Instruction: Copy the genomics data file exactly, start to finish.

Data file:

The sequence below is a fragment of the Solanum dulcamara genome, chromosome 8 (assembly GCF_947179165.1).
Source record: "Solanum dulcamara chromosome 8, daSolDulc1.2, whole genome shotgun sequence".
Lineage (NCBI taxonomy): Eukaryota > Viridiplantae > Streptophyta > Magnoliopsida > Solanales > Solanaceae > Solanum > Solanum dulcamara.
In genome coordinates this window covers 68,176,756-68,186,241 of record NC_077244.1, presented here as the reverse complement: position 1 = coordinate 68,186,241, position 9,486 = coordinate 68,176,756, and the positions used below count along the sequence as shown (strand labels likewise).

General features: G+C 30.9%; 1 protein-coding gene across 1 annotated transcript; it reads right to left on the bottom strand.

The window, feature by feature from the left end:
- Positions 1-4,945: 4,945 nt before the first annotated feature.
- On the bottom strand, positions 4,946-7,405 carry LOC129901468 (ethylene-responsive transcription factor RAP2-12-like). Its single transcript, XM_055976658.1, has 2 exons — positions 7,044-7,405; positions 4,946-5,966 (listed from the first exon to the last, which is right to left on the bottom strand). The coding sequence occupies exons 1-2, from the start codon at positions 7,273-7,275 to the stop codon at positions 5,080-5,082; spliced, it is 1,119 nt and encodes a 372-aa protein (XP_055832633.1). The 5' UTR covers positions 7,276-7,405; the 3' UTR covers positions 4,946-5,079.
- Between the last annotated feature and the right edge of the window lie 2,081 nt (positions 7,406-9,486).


The sequence below is a fragment of the Solanum dulcamara genome, chromosome 8 (assembly GCF_947179165.1).
Source record: "Solanum dulcamara chromosome 8, daSolDulc1.2, whole genome shotgun sequence".
Lineage (NCBI taxonomy): Eukaryota > Viridiplantae > Streptophyta > Magnoliopsida > Solanales > Solanaceae > Solanum > Solanum dulcamara.
In genome coordinates this window covers 68,176,756-68,186,241 of record NC_077244.1, presented here as the reverse complement: position 1 = coordinate 68,186,241, position 9,486 = coordinate 68,176,756, and the positions used below count along the sequence as shown (strand labels likewise).

General features: G+C 30.9%; 1 protein-coding gene across 1 annotated transcript; it reads right to left on the bottom strand.

The window, feature by feature from the left end:
- Positions 1-4,945: 4,945 nt before the first annotated feature.
- On the bottom strand, positions 4,946-7,405 carry LOC129901468 (ethylene-responsive transcription factor RAP2-12-like). Its single transcript, XM_055976658.1, has 2 exons — positions 7,044-7,405; positions 4,946-5,966 (listed from the first exon to the last, which is right to left on the bottom strand). The coding sequence occupies exons 1-2, from the start codon at positions 7,273-7,275 to the stop codon at positions 5,080-5,082; spliced, it is 1,119 nt and encodes a 372-aa protein (XP_055832633.1). The 5' UTR covers positions 7,276-7,405; the 3' UTR covers positions 4,946-5,079.
- Between the last annotated feature and the right edge of the window lie 2,081 nt (positions 7,406-9,486).